BASF warns of 'significant impact' on business from coronavirus

The world’s biggest chemicals company BASF has warned that coronavirus will have a “significant impact” on its business in the next few months, as it blamed Brexit and trade tensions for a 30 per cent drop in pre-tax earnings last year.

The German group is spending more than €10bn on building China’s first fully foreign-owned petrochemical complex, in Guangdong province, and plans to vastly expand its business in the country, which accounts for almost half of global chemical production.

“The coronavirus has added a new factor that is considerably hampering growth at the beginning of the year,” said chief executive Martin Brudermüller, whose company operates a dozen sites in mainland China.

“Transport between provinces is very difficult,” he added in a later press conference. “Our truckers aren’t allowed to get out of their vehicles, have to keep their windows closed, and they are often told to turn around.”

The group’s pre-tax earnings fell by almost €2bn to €4.1bn in 2019, while overall sales dropped 1.5 per cent.

Net income surged almost 80 per cent to €8.4bn, thanks to a one-off inflow of €5.7bn from the merger of oil and gas producer Wintershall with rival DEA. The new company will be floated in the second half of 2020, it said.

BASF’s results were also buoyed by a late surge in its agriculture business, which was expanded by the acquisition of a range of crop-protection and biotech companies from rival Bayer.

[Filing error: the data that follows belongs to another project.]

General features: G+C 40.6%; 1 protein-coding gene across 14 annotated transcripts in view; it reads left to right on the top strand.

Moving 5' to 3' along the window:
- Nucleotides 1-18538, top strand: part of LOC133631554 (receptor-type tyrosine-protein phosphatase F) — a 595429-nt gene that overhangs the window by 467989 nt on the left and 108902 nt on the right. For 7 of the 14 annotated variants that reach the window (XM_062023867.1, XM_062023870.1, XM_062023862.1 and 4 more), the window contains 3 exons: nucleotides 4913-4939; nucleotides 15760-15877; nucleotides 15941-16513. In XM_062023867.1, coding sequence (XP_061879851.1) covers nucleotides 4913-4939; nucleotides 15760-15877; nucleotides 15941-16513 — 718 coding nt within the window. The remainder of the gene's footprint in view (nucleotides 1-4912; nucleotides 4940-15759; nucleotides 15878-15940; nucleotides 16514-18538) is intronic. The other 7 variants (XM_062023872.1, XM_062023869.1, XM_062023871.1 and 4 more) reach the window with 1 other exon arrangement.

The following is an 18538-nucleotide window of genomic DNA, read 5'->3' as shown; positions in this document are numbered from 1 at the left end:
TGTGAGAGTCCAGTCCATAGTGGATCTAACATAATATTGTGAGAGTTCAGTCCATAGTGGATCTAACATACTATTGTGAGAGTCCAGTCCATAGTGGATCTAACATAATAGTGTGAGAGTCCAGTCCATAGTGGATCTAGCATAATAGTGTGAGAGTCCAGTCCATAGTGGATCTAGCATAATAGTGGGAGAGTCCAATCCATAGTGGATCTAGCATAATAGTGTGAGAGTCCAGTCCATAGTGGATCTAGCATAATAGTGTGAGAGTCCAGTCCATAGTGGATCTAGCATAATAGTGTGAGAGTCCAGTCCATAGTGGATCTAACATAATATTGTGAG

However, pre-tax profits in the Asia-Pacific region plunged 40 per cent last year, and Mr Brudermüller warned the company was “already experiencing a high level of uncertainty in the global economy”, in the first two months of 2020.

BASF’s shares fell more than 4 per cent following the announcement.

The Ludwigshafen-based giant, which still makes most of its revenues in Europe, is in the middle of restructuring its business, in order to increase its investments in China and India.

BASF is also ramping up its battery cell-manufacturing capabilities in Europe. Last month, it announced it would build a production site in Schwarzheide, in east Germany, to help meet the demand caused by the rise of electric cars.

But the company, which employs almost 120,000 people worldwide, cautioned that it anticipated a continued decline in production in the global auto industry, which contracted by more than 4 per cent last year.

BASF’s warnings came as Germany’s chemical industry association the VCI said that coronavirus could threaten profits in the sector — which employs close to half a million people in the country — well into the year.

Germany’s mechanical engineering body, the VDMA, called on the government in Berlin to come to the aid of the country’s mechanical engineering businesses, and help them deal with the “hardly calculable” burden of coronavirus.

Companies “need liquidity to bridge possible financial bottlenecks due to production stoppages”, said Thilo Brodtmann, VDMA’s general manager. “Here, for example, the state-owned development bank KfW could provide rapid assistance.”

Source from FinacialTimes